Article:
This interruption of the "West-by-North" trip narrative is prompted by a reaction I had to the Friday (Sept 16) air-show disaster in Nevada that relates to our current socio-political contentiousness.
As I was watching MSNBC evening commentary (probably Lawrence O’Donnell), a news-update announced a plane crash at a Nevada air show, with possible audience fatalities. My initial reaction was concern and anxiety for anyone who might have been hurt by the fallen plane and its scattered debris. As information came in periodically, we learned that some twenty individuals had been transported to a local hospital, but there were no fatality numbers. Then we learned that the plane had hit in an area of VIP seating – "CEOs and their guests" – and I had an odd reaction of relief, almost satisfaction (not quite schadenfreude, but close). Something in me said: “It’s O.K., it was just the big-wigs who got hurt, the guys who have all the money and don’t work for a living. Maybe some of them will realize what it’s like to experience loss and pain.”
As I had this reaction, I was amazed at my own cold-heartedness toward a certain category of human beings. I realized, again, that I bear considerable mistrust, even contempt, for the wealthy, most of whom I view as social parasites – basically useless and often harmful to the body politic. And then I thought of the Tea-Party crowd cheering at Rick Perry’s claim to have executed more than two hundred prisoners in Texas, and of an audience agreeing with Ron Paul's comment that a person in poverty, without insurance, should be left to his own devices if he becomes ill.
And I realized that these different reactions reflect, at a gut level, the two sides of our political argument – the different views of who is useful to our culture, and who is parasitic – as embraced by liberals and conservatives. In general, conservatives (despite a purported Christian ethic and Jesus’ claim that the meek shall inherit the earth) believe that the poor are useless (although they do much of the manual and menial labor – the “real work” – that keeps the country functioning). And liberals think that the wealthy mostly want to drain resources from those who work, and from the world in general, while rarely doing an honest day’s work themselves (although without accumulated wealth, there would be little or no commerce, art, or science).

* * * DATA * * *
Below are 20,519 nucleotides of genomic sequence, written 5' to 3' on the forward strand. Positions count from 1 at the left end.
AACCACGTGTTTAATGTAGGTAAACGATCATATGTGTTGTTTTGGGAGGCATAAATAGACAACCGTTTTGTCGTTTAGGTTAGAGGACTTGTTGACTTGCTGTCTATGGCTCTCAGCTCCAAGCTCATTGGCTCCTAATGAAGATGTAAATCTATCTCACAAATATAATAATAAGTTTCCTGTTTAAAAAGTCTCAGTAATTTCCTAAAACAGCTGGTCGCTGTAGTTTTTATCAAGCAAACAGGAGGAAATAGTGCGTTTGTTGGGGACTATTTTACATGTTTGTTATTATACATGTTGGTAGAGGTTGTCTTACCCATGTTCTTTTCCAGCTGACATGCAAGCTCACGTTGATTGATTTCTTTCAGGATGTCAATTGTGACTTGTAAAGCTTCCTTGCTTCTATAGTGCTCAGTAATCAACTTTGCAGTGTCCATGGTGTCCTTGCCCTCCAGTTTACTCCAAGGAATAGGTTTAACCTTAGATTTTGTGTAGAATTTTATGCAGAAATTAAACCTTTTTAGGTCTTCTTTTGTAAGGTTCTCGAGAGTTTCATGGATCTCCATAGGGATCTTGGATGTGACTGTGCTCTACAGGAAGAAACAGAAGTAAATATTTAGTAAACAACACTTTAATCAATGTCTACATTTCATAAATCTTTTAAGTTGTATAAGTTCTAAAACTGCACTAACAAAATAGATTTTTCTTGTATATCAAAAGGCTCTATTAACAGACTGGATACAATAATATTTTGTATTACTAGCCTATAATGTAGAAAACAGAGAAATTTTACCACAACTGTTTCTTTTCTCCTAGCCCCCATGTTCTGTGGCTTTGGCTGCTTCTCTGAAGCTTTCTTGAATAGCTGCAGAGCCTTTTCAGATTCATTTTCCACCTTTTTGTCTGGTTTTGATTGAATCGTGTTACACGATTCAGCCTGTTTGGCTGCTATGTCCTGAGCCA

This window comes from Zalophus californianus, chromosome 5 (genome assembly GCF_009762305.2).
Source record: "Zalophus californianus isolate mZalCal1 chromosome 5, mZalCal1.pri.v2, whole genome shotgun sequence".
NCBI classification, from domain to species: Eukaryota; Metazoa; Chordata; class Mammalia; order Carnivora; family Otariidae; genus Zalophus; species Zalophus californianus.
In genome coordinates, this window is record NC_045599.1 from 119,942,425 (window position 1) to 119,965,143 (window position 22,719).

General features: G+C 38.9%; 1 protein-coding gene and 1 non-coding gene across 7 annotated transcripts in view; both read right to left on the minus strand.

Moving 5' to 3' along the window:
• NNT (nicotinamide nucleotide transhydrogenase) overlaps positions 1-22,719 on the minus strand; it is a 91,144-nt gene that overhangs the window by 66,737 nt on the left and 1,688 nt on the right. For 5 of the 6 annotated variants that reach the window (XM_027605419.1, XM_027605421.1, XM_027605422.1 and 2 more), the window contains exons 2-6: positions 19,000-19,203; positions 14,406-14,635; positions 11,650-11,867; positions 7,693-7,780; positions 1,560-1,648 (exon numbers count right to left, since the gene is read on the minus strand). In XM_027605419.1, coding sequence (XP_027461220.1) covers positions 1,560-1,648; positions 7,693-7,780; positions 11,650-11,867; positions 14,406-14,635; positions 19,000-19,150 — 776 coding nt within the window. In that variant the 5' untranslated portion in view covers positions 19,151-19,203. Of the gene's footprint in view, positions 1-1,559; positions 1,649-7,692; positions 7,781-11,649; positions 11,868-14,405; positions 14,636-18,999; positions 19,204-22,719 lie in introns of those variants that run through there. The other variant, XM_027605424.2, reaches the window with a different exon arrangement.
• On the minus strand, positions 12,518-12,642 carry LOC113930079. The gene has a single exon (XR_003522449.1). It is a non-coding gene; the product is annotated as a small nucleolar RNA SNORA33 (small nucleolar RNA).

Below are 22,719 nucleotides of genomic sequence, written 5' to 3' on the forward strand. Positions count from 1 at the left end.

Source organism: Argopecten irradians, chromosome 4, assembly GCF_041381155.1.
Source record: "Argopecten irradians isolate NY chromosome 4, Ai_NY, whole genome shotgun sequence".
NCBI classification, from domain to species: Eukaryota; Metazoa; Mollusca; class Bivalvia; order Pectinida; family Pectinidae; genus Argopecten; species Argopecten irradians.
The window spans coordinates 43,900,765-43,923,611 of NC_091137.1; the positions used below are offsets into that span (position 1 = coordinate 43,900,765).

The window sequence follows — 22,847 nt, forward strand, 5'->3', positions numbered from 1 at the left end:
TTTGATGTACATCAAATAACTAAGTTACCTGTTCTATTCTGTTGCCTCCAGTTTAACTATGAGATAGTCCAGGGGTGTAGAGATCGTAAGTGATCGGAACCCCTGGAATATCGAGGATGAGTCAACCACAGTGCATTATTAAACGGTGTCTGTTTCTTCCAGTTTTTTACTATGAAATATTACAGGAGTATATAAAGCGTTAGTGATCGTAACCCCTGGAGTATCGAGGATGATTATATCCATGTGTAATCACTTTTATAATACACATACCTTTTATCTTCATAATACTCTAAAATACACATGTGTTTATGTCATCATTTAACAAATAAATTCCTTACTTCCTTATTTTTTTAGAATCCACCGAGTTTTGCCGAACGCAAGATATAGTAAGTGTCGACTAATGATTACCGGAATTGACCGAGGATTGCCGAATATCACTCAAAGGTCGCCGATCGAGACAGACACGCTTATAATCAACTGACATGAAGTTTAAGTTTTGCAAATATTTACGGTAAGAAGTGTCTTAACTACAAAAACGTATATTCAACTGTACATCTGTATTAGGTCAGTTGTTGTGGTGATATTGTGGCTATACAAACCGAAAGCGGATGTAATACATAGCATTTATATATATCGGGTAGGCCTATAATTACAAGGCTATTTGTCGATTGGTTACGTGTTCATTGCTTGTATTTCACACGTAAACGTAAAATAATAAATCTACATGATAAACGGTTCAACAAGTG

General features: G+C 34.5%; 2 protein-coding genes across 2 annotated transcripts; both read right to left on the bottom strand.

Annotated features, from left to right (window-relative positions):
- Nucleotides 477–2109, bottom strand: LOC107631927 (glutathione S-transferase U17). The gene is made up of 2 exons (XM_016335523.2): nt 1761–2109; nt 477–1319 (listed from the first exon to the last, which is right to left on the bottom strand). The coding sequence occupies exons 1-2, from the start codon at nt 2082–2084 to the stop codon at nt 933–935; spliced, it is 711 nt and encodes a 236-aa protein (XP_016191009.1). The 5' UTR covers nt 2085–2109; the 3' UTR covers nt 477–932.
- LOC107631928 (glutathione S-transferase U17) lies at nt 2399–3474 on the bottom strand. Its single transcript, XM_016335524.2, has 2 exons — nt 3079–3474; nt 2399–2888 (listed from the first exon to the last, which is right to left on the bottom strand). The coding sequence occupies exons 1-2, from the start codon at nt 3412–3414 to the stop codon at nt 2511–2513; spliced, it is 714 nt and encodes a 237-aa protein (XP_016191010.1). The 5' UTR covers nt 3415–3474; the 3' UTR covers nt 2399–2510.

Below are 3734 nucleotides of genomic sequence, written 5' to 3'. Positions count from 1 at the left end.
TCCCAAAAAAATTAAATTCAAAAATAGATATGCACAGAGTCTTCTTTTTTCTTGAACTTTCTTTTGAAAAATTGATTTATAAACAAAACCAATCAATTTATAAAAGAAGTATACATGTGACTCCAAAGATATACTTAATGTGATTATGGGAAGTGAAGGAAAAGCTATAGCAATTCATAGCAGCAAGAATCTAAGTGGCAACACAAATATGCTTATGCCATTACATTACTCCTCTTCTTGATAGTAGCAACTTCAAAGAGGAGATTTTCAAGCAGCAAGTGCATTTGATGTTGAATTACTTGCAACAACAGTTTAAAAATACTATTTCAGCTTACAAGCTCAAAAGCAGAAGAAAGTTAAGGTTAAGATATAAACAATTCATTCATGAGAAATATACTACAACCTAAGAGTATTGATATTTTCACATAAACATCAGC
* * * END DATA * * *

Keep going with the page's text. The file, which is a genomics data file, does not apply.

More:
Considering someone socially worthless probably means you don’t mind if they die. In fact, you may view the world as a better place if they do. I remember a time, early in my life, when I felt no grief at the news of the death of a former eighth-grade classmate whose behavior had been irritatingly asocial. He laughed when others were hurt or disturbed, and he befriended a large, mentally challenged class-mate whom he prodded into outrageous actions. I viewed him then as evil; I didn’t believe his home life was at fault, because he had a very likeable younger brother. Today, he might be called a sociopath. Perhaps his pre-frontal cortex had been damaged during a forceps delivery (common in those days). When I learned, several years later, that he had been killed in a car-train accident, I was not sorry; rather, in a way, I felt relieved.
Similarly, I felt relieved when I was told, as a child, that Hitler was dead, or later, when Stalin died, or recently, when bin Laden was killed. Maybe this is why so many in Muslim countries cheered at the twin-tower attack and its aftermath of carnage; they viewed wealthy and greedy America and Americans as somehow inherently evil or dangerous.
To be sure, there are enlightened, wealthy and liberal individuals of conscience, just as there are lower-middle-class conservatives whose paranoia and political blindness keep them from seeing their own best interest. Social chaos often stems from a huge disparity between the wealthy and the poor, as now exists in this country. Such large economic disparity certainly helps fuel rebellions that currently roil the Middle East. Looking at history with hindsight, it seems obvious that a blind disregard for the plight of the poor by French aristocracy--the “If they have no bread, let them eat cake” delusion--led to the guillotine and other angry excesses of the French Revolution. If the Decembrists of Russia had been heeded, instead of being jailed, killed, or deported to Siberia, that country might not have been blighted by a century of communism and its aftermath. In the ancient Roman Empire, Christians survived and ultimately thrived while everything around them was tending to chaos, probably because they lived in a community in which they all cared for one another, including the least among them: the poor, the jailed, the widows and children.
Now that actual casualty figures from the air-show disaster have come in, and I know that ten individuals died there, I once again feel concern and sadness for them and for their loved ones. And I also feel remorse that, for a time, I did not view those victims as human beings worthy of mourning.